Jan. 17, 2011

Ariz. Shooting Victim Apologizes for Outburst

Man Wounded in Tucson Shooting Was Arrested for Threats Made to Tea Party Leader at Town Hall Meeting

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  • Pima County sheriff's deputies escort James Eric Fuller after he allegedly made threats at a town hall meeting discussing the shootings in Tucson Saturday, Jan. 15, 2011.

    Pima County sheriff's deputies escort James Eric Fuller after he allegedly made threats at a town hall meeting discussing the shootings in Tucson Saturday, Jan. 15, 2011.  (ABC)

(CBS/AP)  TUCSON, Ariz. - One of the men wounded in a Jan. 8 mass shooting in Tucson apologized Monday for an outburst at a town hall meeting.

James Eric Fuller started ranting at the end of the program Saturday, then took a picture of a Tea Party leader and yelled, "You're dead."

"Deputies made contact with him, attempted to remove him, and he turned around and yelled at everybody and called them all whores," Pima County sheriff's spokesman Jason Ogan told The Associated Press.

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Fuller was taken away by law enforcement and later charged with threatening and intimidation, and disorderly conduct.

Fuller apologized through his girlfriend, Dorothy Deruyter.

He has been in a hospital since being involuntarily committed Saturday for a mental health evaluation but wrote a statement and called Deruyter.

Fuller apologized for his "misplaced outrage."

Fuller was one of 19 people shot when a gunman opened fire Jan. 8 at a meet-and-greet for Rep. Gabrielle Giffords. The congresswoman was critically injured and six people were killed.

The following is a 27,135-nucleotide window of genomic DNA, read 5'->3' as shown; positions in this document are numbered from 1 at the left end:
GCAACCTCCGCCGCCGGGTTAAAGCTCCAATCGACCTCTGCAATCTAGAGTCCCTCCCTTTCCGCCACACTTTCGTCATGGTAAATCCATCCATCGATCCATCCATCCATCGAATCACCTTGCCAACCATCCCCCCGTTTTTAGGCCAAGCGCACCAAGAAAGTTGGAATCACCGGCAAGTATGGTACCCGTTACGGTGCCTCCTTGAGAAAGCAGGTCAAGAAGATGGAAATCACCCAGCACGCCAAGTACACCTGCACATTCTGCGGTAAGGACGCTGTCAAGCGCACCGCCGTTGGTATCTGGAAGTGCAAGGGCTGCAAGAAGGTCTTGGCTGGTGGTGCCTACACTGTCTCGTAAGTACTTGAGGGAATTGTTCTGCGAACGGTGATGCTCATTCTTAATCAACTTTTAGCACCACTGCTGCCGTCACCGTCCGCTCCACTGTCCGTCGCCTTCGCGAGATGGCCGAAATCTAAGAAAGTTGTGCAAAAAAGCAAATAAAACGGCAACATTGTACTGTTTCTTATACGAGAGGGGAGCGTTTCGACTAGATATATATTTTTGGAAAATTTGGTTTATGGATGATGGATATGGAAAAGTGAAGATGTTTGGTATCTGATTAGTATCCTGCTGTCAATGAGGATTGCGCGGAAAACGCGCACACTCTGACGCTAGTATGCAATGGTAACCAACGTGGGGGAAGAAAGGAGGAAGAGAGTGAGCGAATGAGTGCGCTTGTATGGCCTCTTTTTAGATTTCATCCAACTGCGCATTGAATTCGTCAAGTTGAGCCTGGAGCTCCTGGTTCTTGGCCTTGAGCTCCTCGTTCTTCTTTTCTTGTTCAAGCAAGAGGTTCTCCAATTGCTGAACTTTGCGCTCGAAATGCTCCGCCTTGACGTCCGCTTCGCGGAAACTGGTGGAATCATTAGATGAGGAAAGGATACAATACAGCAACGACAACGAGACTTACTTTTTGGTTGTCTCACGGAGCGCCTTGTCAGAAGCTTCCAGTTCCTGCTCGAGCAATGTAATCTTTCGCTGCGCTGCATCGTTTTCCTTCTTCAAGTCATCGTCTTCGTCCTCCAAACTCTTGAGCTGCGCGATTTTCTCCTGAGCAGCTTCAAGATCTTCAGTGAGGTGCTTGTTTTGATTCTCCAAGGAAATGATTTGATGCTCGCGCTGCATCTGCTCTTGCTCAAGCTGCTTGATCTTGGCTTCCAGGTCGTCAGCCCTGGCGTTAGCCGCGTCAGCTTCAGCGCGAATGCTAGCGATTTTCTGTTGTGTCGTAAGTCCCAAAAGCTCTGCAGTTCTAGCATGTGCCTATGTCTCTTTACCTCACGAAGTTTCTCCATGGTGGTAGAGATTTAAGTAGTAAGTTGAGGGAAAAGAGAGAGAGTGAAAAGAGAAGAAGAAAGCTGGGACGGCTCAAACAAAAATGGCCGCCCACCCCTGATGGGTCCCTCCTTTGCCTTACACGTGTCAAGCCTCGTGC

Fuller was shot in the knee and back, and drove himself to the hospital, where he spent two days.

Deruyter said Fuller has no family or children, and was coping with the shooting almost entirely on his own and lost his temper.

Trent Humphries, co-founder of the Tucson Tea Party who was the focus of Fuller's outburst at a taping of ABC's "This Week" Saturday, told the Associated Press he is worried about threats he is receiving.

Humphries told the AP he was worried about Fuller's threat, and the dozens of other angry e-mails he has received from people blaming right-wing political rhetoric for contributing to the assassination attempt on Rep. Gabrielle Giffords.

"I had nothing to do with the murders that happened or the shooting of Gabriel Giffords," Humphries said.

© MMXI, CBS Interactive Inc. All Rights Reserved. This material may not be published, broadcast, rewritten, or redistributed. The Associated Press contributed to this report.

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